We love these. I could make them ahead, because they are good reheated or even cold, but I usually make them shortly before we plan to eat some of them, because they are really great hot out of the oven. I do make a double batch though, so we have enough for a few days. I think the original recipe, which I came across 30+ years ago, calls for Swiss cheese and no jalapeños. I have never made them that way, but I am sure they'd be good.

Jalapeño Cheese Puffs
1/4 cup butter
1 cup water
sprinkle of both black pepper and garlic powder/granulated garlic
1 cup flour
4 eggs
1 cup of shredded cheddar--or cheddar that has been cut into small cubes (I never measure the amount of cheese, so don't worry too much about being exact)
jalapeños from a jar--I have used fresh in these and they are not as good as using the ones in the jar

Put the butter and water in a saucepan and bring to a boil, stirring occasionally. When it is boiling, add the flour all at once and stir in until the mixture clumps up and leaves the side of the pot. remove from the heat. Add one egg at a time, stirring vigorously after each addition to incorporate well. I must say that this is not my favourite part! Since I double this recipe, I use 8 eggs and the batter gets stiffer and harder to stir with each addition. Still, it is worth persevering! This is what the batter looks like after the all the eggs have been added.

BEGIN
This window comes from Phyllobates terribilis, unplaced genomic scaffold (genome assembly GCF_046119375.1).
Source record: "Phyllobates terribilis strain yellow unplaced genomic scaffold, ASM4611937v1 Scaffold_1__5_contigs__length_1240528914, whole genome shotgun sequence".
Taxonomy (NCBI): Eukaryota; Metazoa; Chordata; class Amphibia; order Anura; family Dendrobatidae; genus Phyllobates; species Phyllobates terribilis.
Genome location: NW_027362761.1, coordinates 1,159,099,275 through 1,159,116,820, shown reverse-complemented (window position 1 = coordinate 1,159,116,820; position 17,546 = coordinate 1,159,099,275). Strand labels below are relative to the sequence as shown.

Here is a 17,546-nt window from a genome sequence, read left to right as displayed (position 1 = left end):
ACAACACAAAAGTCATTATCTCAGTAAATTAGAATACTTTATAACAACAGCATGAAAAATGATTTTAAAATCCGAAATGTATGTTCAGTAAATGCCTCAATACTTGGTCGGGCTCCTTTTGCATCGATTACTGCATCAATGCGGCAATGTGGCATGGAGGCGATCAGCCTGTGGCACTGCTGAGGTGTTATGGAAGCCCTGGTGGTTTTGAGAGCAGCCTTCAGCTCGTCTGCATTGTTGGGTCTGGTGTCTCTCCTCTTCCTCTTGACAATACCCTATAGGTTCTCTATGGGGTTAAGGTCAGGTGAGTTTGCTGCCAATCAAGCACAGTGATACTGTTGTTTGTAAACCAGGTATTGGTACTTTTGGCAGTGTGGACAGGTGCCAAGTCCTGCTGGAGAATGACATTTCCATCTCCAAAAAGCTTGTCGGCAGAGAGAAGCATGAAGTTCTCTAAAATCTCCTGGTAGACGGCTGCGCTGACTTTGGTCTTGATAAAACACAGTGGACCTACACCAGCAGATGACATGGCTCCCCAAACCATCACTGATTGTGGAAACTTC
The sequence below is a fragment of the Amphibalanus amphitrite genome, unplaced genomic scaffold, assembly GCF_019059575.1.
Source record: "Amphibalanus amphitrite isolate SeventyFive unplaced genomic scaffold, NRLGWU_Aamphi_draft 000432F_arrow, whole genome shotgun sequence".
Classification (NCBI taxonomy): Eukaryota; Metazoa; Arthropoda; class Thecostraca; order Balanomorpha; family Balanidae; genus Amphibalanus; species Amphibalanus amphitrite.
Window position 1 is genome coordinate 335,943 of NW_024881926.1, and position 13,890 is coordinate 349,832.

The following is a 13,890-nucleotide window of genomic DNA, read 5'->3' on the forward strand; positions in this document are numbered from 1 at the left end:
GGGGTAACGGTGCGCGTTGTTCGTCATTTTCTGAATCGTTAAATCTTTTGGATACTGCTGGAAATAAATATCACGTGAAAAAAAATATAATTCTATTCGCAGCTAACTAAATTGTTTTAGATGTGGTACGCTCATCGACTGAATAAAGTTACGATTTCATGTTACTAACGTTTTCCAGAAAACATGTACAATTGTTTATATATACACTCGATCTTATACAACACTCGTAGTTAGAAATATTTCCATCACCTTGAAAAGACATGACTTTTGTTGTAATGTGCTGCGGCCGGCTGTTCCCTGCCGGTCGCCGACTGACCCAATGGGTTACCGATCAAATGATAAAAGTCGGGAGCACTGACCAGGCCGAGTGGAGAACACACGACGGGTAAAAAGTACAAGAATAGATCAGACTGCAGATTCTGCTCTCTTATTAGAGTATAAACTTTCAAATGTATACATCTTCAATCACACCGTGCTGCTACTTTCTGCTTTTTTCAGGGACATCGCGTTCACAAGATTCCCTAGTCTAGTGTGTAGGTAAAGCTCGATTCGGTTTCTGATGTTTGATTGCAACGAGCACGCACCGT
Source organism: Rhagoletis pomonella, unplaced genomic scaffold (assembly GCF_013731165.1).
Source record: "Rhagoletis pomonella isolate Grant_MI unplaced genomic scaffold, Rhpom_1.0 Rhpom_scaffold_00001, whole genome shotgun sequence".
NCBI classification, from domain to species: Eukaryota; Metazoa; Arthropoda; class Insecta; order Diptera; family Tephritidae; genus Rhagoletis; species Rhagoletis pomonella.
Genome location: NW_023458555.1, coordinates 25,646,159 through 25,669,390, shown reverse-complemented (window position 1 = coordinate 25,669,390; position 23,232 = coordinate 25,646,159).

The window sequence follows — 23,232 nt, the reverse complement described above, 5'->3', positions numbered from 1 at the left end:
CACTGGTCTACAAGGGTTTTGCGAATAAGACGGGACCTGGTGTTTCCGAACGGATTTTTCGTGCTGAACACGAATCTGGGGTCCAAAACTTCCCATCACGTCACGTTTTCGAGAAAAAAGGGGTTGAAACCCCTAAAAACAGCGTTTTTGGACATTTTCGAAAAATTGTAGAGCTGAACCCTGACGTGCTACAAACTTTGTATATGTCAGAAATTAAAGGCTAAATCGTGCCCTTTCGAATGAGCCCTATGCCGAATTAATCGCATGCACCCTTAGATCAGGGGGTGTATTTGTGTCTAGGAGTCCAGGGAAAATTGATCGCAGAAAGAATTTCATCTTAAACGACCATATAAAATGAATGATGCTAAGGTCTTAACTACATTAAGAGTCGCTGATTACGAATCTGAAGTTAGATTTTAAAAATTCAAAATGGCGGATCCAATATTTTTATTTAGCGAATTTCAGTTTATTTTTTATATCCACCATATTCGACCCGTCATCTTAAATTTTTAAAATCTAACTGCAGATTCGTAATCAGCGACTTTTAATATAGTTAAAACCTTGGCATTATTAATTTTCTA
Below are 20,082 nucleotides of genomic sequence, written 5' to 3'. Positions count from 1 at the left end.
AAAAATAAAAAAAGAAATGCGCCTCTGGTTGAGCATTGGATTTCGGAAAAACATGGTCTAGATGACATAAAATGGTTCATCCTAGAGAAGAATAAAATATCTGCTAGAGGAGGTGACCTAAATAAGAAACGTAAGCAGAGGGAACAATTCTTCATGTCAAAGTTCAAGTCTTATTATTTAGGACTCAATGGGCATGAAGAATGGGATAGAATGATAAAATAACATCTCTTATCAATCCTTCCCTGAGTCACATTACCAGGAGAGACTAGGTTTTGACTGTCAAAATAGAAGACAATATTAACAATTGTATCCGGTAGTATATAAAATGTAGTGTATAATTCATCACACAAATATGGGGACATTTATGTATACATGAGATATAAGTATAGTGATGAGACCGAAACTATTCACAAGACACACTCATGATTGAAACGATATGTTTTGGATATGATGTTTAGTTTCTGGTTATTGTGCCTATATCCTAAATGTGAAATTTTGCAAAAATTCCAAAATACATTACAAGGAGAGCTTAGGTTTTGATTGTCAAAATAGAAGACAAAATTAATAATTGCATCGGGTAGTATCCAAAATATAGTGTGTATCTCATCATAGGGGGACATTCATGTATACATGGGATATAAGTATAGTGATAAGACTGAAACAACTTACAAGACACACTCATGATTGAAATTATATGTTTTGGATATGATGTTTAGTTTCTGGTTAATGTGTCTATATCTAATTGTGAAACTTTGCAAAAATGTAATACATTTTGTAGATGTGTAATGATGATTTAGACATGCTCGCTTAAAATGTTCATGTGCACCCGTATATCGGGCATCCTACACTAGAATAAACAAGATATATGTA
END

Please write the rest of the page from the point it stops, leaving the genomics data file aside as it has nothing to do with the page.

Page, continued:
Then mix in the cheese and chopped jalapeños and mix in well.

Lightly grease a cookie sheet (not an airbake) and drop mounds of the batter onto the baking tray. The size of each puff is not too important. They will expand a bit as they bake. If yours are smaller, then they will be done sooner. Bigger ones will take a little longer. I baked these at about 180C for about 20 or 25 minutes, but ovens here are small and take a while. If you are in the US try 375 and start checking after 15 minutes or so. Once you know how long the first batch takes, you will know how they work in your oven. They will be done when they are golden brown all around.

You can add as much or as little jalapeño as you want--or none at all. They are quite good plain too. I used to make some plain ones for our daughter every year, because she is not a fan of spicy food. You could probably also use roasted red peppers from a jar or even sun dried tomatoes. Add some herbs if you want and/or try a different kind of hard cheese. They lend themselves well to lots of variations and are good as a snack or with a meal (I have had these alongside a bowl of soup), or even for breakfast.

I hope you are enjoying some yummy leftovers on a peaceful and relaxing Monday!

Sunday, December 25, 2016

Happy Day to You

Whatever today means to you I hope that you have a beautiful day, full of love, inner peace, tranquility, and great joy!

Saturday, December 24, 2016

Christmas Eve in Moville

It is a rainy Christmas Eve in Moville this year. Storm Barbara has blown by, but there is still some wind, steady rain, and mild temperatures.

I made our annual Christmas Eve lasagne--there is enough to last us through St Stephen's Day and possibly beyond. That's lunch sorted for a couple of days. 😋
I should have saved more cheese to put on top, but I got carried away with the layers!